Egypt Exploration Fund   [Hrsg.]
Archaeological report: comprising the work of the Egypt Exploration Fund and the progress of egyptology during the year ... — 1894-1895

Seite: 14
DOI Artikel: 10.11588/diglit.10057.2
DOI Seite: 10.11588/diglit.10057#0026
Zitierlink: i
Lizenz: Creative Commons - Namensnennung - Weitergabe unter gleichen Bedingungen

Egypt Exploration Fund.

irg evidently to a building entirely ruined. Whatever may bo the
topography of the rest of the site., it is certain at any rate that no
monument of importance was situated so far east as this, and we may
ignore therefore all the region outside the Rosetta Gate.

Inside the gate we find a thin strip of houses "bordering tho Boulevard,
and behind them ground only partly enclosed, but, as we proceed east-
ward, rising steeply into a hillock with two summits, both apparently
artificial, on one of which is situated the Reservoir and some houses, on
the other Fort Kom el Dikk. In the low ground between this hill and
the Boulevard there were only two plots of any size still open to me, the
one very near the Gate, the other opposite to, but a little west of, tho
Zizinia Theatre. As the latter was near the centre of the old city I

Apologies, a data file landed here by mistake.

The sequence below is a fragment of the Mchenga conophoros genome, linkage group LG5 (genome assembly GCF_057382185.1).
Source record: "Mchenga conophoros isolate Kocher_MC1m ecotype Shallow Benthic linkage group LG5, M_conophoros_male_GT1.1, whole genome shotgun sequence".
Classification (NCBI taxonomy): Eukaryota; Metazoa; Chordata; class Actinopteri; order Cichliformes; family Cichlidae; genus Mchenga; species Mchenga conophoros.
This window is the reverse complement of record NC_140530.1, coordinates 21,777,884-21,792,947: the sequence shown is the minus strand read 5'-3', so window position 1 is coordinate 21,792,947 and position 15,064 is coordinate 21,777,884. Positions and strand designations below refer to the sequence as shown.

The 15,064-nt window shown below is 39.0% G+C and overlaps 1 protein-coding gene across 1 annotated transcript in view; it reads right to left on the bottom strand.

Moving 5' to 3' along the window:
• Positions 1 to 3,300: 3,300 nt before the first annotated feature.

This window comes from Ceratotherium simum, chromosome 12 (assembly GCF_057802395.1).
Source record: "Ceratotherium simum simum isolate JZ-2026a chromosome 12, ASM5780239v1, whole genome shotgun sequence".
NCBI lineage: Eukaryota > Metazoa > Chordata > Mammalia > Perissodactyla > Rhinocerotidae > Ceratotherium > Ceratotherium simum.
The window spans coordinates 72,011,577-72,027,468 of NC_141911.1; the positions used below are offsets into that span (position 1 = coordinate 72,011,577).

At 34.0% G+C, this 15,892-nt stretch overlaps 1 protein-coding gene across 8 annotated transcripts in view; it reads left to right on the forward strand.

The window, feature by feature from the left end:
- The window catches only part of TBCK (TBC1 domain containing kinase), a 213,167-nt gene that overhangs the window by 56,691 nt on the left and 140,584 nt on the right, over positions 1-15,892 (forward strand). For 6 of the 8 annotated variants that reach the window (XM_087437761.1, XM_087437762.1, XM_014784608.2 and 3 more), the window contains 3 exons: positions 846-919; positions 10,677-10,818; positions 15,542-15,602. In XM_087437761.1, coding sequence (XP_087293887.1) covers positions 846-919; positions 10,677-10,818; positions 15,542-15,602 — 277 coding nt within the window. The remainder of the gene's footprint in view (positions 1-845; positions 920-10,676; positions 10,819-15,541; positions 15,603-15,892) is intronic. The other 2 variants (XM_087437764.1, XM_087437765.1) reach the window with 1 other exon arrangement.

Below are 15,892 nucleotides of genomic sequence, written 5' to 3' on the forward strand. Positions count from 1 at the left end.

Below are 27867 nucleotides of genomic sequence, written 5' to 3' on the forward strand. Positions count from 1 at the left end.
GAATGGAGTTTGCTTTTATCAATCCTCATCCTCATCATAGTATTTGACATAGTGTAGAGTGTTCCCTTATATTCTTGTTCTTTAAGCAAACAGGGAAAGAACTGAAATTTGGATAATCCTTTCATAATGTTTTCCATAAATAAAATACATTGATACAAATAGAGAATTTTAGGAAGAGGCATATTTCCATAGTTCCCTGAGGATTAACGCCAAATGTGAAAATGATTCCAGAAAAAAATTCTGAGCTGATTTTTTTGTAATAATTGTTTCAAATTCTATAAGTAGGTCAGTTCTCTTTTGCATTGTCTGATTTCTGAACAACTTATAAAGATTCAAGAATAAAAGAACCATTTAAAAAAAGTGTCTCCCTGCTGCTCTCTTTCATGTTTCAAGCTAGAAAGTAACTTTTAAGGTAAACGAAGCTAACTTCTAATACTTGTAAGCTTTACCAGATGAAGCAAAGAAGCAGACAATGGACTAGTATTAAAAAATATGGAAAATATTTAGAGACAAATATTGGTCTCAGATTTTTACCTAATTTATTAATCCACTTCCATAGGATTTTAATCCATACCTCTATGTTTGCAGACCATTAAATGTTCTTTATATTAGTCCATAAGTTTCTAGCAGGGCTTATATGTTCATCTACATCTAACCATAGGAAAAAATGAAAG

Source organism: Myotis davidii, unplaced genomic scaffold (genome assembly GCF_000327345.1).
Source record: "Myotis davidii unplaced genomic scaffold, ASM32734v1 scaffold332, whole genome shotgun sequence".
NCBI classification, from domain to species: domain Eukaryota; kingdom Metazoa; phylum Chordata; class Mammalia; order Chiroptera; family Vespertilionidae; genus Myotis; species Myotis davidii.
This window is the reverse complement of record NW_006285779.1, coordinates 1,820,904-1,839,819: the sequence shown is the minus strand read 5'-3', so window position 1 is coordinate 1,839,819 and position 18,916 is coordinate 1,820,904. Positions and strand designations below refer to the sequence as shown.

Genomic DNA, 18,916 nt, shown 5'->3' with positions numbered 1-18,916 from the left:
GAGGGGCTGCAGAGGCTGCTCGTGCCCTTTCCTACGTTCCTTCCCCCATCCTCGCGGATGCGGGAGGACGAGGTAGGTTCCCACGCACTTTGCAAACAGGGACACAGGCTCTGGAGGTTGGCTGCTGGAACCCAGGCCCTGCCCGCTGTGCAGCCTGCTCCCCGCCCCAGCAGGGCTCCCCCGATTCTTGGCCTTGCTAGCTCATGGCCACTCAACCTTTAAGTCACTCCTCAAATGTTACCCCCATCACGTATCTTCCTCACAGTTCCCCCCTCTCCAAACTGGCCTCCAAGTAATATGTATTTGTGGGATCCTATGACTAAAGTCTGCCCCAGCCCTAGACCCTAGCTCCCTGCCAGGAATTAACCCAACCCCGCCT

elected to make a sounding upon it, and obtained permission readily from
the de Zogheb family, to whom it belongs.

A house which had occupied the site formerly was destroyed by fire
some years ago, and its ruins removed. A large depression 13 feet deep
exists now, where the basement had been, on the line of the Boulevard
itself. I made a square pit in this depression as near the Boulevard as I
could safely go. The earth was clayey and very full of stones, evidently
the result of intentional filling in. At 10-i feet down (i.e. 23 to 24
feet below the level of the street), we hit tho top of a small
cistern or large conduit, arched, made of small mortared stones,
and once lined with cement; but the whole construction was of
poor quality and in ruinous condition. Digging down 2 feet more
we met with water, which came pouring in on all sides as from somo
leaking receptacle, and quickly flooded the pit. As the remains in
the latter had proved so devoid of interest, I did not essay the pro-
bably impossible task of exhausting the water.

I tried next at the back of the same plot, immediately under tho
high wall built to retain the Fort mound. As this point is within
the region where important monuments are to be expected, such as
the Soma, the Mausolea, and the Museum, I made my pit larger than
usual (31 feet X 19 feet), so as to obtain a decisive view of the state of
things underground. The upper earth was found to be full of evidences
of industrial occupation of no very remote date; there were quantities of
cut bone, the remains of a button manufactory, and lower down refuse of
glass-works. At 3 feet a poor wall of stones, laid loosely on earth, ap-
peared, and at 6i feet many poor graves, made of stones set up edgewise
1 foot 8 inches apart, and roofed with small slabs. These all contained
skeletons, head to the west, but very seldom any pottery, and that of
the most poverty-stricken sort. Probably the tombs date from the latest
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